Flour:  You may not actually lessen calories here, but choosing 100% white whole wheat flour instead of white flour does make it healthier.  The whole wheat gives you “better” calories. When using regular whole wheat flour, I sub ½ whole wheat and ½ unbleached white all-purpose flour.  However, I have found that white whole wheat works well for baking, so I substitute it completely for regular white flour.  You can also change out part of the flour with quick oats to save calories and carbs, although this will obviously change the texture.

Sugars:  Generally speaking, you can reduce the sugar by a small amount in most recipes.  I like to reduce it by a bit at a time to find the “magic” spot (usually starting with around 20-25% less sugar).  If you don’t mind the “diet taste” you can also substitute stevia, splenda, or other low-calorie sweeteners.

Milk:  In many recipes, you can actually substitute water for the entirety of the milk.  If you’re concerned about taste or texture, start slowly, replacing half the milk with water at first.

Butter:  In most baking recipes, you can substitute unsweetened applesauce for the butter/oil.  However, it does change the texture a bit, so again, I would recommend to start with a small substitution (start by replacing 25%-50% of the butter/oil), then work your way up to your magic number.

Eggs: There are several ways to reduce/substitute eggs in recipes.  First, you can sometimes simply use less eggs with minimal impact on taste.  (For example if a recipe calls for 2, sometimes you can get by with only 1.  You might even search for other recipes to see if there are similar recipes with less eggs).  You can also use egg whites instead of eggs, or a combination (such as 1 egg + 2 egg whites in exchange for 2 eggs).  Finally, you can substitute milled flax seed for eggs (1 tbsp. flax seed + 3 Tbsp Water equals 1 egg), with little effect on taste and texture. If a recipe calls for only 1 egg, I generally leave it as is.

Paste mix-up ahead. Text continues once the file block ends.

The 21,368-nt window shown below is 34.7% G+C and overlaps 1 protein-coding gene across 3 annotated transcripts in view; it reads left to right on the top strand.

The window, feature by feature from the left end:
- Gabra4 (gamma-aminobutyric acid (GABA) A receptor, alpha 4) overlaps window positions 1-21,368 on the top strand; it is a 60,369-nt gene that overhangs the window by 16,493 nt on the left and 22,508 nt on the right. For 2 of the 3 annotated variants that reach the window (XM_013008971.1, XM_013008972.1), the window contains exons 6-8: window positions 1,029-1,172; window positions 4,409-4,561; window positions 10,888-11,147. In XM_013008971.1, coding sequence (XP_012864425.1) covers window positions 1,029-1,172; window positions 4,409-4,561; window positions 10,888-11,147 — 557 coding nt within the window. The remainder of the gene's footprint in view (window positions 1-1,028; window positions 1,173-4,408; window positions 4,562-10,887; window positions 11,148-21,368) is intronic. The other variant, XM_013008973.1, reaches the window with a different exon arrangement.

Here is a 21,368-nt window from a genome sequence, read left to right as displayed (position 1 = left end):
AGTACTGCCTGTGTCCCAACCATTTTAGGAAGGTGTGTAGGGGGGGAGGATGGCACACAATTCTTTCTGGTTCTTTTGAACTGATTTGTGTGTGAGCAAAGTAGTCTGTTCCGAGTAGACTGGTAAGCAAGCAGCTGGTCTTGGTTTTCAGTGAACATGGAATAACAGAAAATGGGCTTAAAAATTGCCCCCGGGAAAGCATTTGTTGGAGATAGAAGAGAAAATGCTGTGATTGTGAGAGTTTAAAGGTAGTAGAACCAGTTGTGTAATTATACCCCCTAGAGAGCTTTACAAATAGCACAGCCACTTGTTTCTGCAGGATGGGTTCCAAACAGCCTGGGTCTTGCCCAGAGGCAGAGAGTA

Baking Chips:  Baking chips (chocolate chips, peanut butter chips, etc.) make up the bulk of calories found in most recipes containing them.  You can almost always reduce the amount of baking chips, with little negative affect on taste.  For my chocolate chip muffin recipe in particular, each muffin had over 100 calories of chocolate chips!  So, I decided to half the amount of chocolate chips.  There are still plenty, and they taste great.  You can also use “mini” chips, to help spread them out, while still using less.

Calorie-Free Flavorings: Using flavor additions such as extracts (vanilla, almond, etc.), and spices (like cinnamon) can add flavor, and draw out the natural sweetness without adding extra calories.

Yield:  Make more, smaller servings.  For my muffin recipe, I made each muffin a little smaller (but still a full sized muffin), and increased the yield from 15 to 18 servings, with a very small impact on the overall size of the muffin.

Another option is to make them half the size and double the amount (mini-muffins/ half-sized cookies, etc.).  This is a great “mental” thing as well.  Smaller sizes generally encourage you to eat less.  For example, I might eat 3 full-sized muffins (Yes, I know…please no “you’re a pig” comments!)…whereas I might eat 4-5 of the smaller ones (which would be the equivelant of 2-2.5 large ones instead of 3).